When The Canal Zone Played Baseball
by George Chevalier

Listen with me for a while, to those long lost sounds of a baseball game coming from the old Balboa Stadium as we try to remember some of those who played the game.

Baseball came to the Zone with the first workers hired to dig the big ditch and it has been said that some were hired because of their baseball talent to insure a source of recreational outlet for the labor force. Leagues were formed that represented the different construction towns and work groups at first.

In the years following completion of the canal the Isthmian League was formed with mainly a civilian team from Balboa and Cristobal and an Army and Navy team. The players composing these teams were living and working on the Isthmus.

As kids we hoped to get a job as either ball shagger or bat boy for our home town team. Ball shagger was the first step and the hardest for every time a ball was hit back over the stadium you were off like a shot to try and retrieve it from the parking lot area before someone else made off with it.

Rooting of course for Balboa our hero was the mighty George Tarflinger who could blast out homeruns into the Banyan Trees on Roosevelt Ave. from homeplate. Some of the other names so familiar on the field in those days were as follows; Alberga, Sanders, Green, Pescod, Campbell, Curtis, Deslondes, Coffee, Williams, Ridge, Meade, Sullivan, Corrigan, Barlow, McGlade and Horter. Please forgive me for those I may have forgotten.

With the approaching war and the draft in the States we began to get many minor league players coming down during the winter to play for the then Balboa, Diablo, Cristobal and Colon Teams. With so much defense buildup in progress these stateside players were given jobs while the ball season was on. Games were held on Sunday afternoons and a seven inning game on Wednesday P.M. starting around four until dusk. As draftees began to arrive from the states many were pro ball players who were signed up to play in the Isthmian League and many of the civilian pro players decided to stay here for the duration.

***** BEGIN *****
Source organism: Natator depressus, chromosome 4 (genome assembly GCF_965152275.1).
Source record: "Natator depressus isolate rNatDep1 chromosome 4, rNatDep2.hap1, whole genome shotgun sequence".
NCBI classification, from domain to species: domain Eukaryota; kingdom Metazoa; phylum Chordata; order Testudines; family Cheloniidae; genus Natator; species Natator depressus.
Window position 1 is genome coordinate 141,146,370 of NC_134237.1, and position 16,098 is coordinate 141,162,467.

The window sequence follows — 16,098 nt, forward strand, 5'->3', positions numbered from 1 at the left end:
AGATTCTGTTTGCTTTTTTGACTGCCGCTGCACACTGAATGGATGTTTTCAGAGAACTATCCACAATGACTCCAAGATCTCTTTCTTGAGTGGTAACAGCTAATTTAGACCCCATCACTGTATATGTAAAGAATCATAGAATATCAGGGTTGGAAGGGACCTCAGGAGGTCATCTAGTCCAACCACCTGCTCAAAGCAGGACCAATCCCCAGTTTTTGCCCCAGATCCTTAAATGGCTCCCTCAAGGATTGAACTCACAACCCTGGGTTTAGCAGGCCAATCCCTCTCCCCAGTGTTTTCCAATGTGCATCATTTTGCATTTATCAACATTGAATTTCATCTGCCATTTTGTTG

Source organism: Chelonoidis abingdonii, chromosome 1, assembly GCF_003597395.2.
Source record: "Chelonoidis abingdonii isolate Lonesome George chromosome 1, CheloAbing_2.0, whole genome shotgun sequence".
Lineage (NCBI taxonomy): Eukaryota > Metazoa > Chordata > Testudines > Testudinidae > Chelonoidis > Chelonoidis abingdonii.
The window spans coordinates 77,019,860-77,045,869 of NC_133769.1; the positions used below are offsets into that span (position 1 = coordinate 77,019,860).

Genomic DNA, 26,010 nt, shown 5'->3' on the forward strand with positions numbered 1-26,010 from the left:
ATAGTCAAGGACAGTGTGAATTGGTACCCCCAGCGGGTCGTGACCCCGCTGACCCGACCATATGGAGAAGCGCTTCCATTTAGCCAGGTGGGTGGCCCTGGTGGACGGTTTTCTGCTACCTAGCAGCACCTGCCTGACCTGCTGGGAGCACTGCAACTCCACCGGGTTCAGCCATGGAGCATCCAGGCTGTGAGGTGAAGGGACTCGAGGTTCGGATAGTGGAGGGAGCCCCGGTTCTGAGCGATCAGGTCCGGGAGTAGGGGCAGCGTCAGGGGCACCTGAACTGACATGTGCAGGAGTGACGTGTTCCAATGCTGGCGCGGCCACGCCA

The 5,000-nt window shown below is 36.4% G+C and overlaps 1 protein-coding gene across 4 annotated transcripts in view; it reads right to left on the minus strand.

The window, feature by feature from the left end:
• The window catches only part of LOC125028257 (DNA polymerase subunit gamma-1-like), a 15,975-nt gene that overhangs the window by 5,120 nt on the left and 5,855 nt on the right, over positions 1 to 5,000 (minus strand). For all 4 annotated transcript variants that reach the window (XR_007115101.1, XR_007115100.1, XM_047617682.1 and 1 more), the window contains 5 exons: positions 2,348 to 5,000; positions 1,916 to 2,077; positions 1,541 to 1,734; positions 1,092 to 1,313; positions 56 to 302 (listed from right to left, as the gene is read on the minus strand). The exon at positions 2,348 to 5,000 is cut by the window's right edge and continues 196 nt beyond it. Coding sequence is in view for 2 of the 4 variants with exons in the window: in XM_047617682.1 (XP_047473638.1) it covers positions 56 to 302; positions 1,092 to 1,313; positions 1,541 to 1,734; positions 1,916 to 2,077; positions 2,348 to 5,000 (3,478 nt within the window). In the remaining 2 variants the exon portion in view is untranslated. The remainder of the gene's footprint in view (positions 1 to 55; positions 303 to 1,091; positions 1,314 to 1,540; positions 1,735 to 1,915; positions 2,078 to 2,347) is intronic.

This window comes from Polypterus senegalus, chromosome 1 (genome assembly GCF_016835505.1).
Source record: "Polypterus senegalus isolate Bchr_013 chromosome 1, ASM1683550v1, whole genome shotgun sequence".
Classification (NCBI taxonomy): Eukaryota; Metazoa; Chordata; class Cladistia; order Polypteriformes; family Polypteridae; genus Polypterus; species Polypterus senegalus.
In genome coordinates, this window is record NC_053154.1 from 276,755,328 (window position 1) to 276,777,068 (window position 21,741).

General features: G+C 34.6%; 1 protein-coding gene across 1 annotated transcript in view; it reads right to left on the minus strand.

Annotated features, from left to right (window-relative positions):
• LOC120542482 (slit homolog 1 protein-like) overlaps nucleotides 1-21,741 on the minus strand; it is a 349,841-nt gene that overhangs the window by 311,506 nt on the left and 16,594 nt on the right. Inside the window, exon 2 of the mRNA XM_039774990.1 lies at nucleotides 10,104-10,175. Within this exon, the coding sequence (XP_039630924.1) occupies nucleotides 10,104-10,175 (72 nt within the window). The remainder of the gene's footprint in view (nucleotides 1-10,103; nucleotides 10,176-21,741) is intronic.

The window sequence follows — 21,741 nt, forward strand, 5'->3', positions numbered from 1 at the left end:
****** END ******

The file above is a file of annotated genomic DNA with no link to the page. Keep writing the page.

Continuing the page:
The military players were full time Jockers for in addition to the civilian playing they also played for their base teams in the military league. There were a number of marriages by these imported ball players with our local girls and many chose to stay on in the Zone after the war ended. Isthmian Baseball was at the height of it's glory during the war years and was considered very important to worker morale during the war era and was never to achieve or maintain the same greatness after the war.

Of the many who played in those days I remember Terry Moore and Whitey Kurowski of the St.Louis Cardinals who played on the Zone for Colon. Mickey Harris of the Boston Red Sox played for Balboa and Jim Honochick came from the Baltimore Orioles to play for Balboa. He stayed to be a gym teacher for BHS in my Senior year and after the war went on to a full career as a well known major league umpire. Big Dale Thornton our catcher for Balboa stayed on for a career with the Canal and so did another very nice guy who had played 1st. base for Diablo, with his New England accent, Leo Eastham. Who can forget our umpire "Zip" Zierten who also happened to be our mechanical drawing teacher in high school and as a bat boy you were very careful not to yell"you're blind as a bat ump" too loud for fear he would know who yelled and get you in class next day.

Balboa had a pitcher named Darden Archer who drove umpires crazy by playing a very tiny harmonica that he could hide completely in his mouth and they could not discover the source of the tunes he would play. In Cristobal one game Archer walked three men in a row to load the bases and then walked the fourth man which brought in a run. When Archer got the ball back from the catcher he reared back and threw the ball over the stadium in Mt.Hope into a parking lot. Like a merry-go-round all the men on base walked home to score. The manager for Balboa,Horter by name , had to be restrained from beaning Archer with a ball bat.

While I have not been able to remember all who participated in those great days I do treasure the memory of the games of our dry season league.